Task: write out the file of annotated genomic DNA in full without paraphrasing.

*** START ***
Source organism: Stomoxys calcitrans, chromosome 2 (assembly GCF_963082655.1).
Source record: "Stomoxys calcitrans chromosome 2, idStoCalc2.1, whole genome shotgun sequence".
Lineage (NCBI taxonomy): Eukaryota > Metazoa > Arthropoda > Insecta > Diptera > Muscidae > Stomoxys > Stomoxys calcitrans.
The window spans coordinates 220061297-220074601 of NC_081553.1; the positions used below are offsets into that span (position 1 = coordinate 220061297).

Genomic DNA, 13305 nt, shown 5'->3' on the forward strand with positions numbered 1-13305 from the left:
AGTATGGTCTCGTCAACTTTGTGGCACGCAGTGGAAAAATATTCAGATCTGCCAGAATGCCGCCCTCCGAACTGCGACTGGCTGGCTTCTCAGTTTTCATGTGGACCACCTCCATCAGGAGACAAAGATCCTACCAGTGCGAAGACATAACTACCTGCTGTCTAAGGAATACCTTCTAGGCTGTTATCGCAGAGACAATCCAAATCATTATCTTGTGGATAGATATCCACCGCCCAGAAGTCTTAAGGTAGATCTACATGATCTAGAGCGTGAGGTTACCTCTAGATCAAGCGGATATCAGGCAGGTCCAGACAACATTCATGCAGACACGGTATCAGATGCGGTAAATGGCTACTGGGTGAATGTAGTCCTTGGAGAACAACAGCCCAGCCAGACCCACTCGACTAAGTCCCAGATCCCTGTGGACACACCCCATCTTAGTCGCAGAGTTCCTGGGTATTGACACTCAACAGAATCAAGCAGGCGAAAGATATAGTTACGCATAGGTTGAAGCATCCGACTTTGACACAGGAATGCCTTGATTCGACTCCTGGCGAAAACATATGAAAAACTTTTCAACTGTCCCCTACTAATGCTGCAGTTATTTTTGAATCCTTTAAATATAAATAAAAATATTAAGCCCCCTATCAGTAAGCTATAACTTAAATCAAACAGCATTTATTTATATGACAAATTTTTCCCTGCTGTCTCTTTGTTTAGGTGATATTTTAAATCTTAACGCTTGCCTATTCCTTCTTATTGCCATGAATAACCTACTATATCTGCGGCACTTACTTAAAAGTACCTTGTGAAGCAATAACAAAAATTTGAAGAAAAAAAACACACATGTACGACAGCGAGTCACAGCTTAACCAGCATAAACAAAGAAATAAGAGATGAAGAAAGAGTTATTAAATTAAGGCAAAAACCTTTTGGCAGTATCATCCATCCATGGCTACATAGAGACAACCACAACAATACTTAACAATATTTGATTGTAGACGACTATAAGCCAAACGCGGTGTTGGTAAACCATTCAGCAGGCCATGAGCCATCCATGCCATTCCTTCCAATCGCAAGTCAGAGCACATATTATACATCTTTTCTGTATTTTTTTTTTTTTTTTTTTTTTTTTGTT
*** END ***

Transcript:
Source organism: Stomoxys calcitrans, chromosome 2 (assembly GCF_963082655.1).
Source record: "Stomoxys calcitrans chromosome 2, idStoCalc2.1, whole genome shotgun sequence".
Lineage (NCBI taxonomy): Eukaryota > Metazoa > Arthropoda > Insecta > Diptera > Muscidae > Stomoxys > Stomoxys calcitrans.
The window spans coordinates 220061297-220074601 of NC_081553.1; the positions used below are offsets into that span (position 1 = coordinate 220061297).

Genomic DNA, 13305 nt, shown 5'->3' on the forward strand with positions numbered 1-13305 from the left:
AGTATGGTCTCGTCAACTTTGTGGCACGCAGTGGAAAAATATTCAGATCTGCCAGAATGCCGCCCTCCGAACTGCGACTGGCTGGCTTCTCAGTTTTCATGTGGACCACCTCCATCAGGAGACAAAGATCCTACCAGTGCGAAGACATAACTACCTGCTGTCTAAGGAATACCTTCTAGGCTGTTATCGCAGAGACAATCCAAATCATTATCTTGTGGATAGATATCCACCGCCCAGAAGTCTTAAGGTAGATCTACATGATCTAGAGCGTGAGGTTACCTCTAGATCAAGCGGATATCAGGCAGGTCCAGACAACATTCATGCAGACACGGTATCAGATGCGGTAAATGGCTACTGGGTGAATGTAGTCCTTGGAGAACAACAGCCCAGCCAGACCCACTCGACTAAGTCCCAGATCCCTGTGGACACACCCCATCTTAGTCGCAGAGTTCCTGGGTATTGACACTCAACAGAATCAAGCAGGCGAAAGATATAGTTACGCATAGGTTGAAGCATCCGACTTTGACACAGGAATGCCTTGATTCGACTCCTGGCGAAAACATATGAAAAACTTTTCAACTGTCCCCTACTAATGCTGCAGTTATTTTTGAATCCTTTAAATATAAATAAAAATATTAAGCCCCCTATCAGTAAGCTATAACTTAAATCAAACAGCATTTATTTATATGACAAATTTTTCCCTGCTGTCTCTTTGTTTAGGTGATATTTTAAATCTTAACGCTTGCCTATTCCTTCTTATTGCCATGAATAACCTACTATATCTGCGGCACTTACTTAAAAGTACCTTGTGAAGCAATAACAAAAATTTGAAGAAAAAAAACACACATGTACGACAGCGAGTCACAGCTTAACCAGCATAAACAAAGAAATAAGAGATGAAGAAAGAGTTATTAAATTAAGGCAAAAACCTTTTGGCAGTATCATCCATCCATGGCTACATAGAGACAACCACAACAATACTTAACAATATTTGATTGTAGACGACTATAAGCCAAACGCGGTGTTGGTAAACCATTCAGCAGGCCATGAGCCATCCATGCCATTCCTTCCAATCGCAAGTCAGAGCACATATTATACATCTTTTCTGTATTTTTTTTTTTTTTTTTTTTTTTTTGTT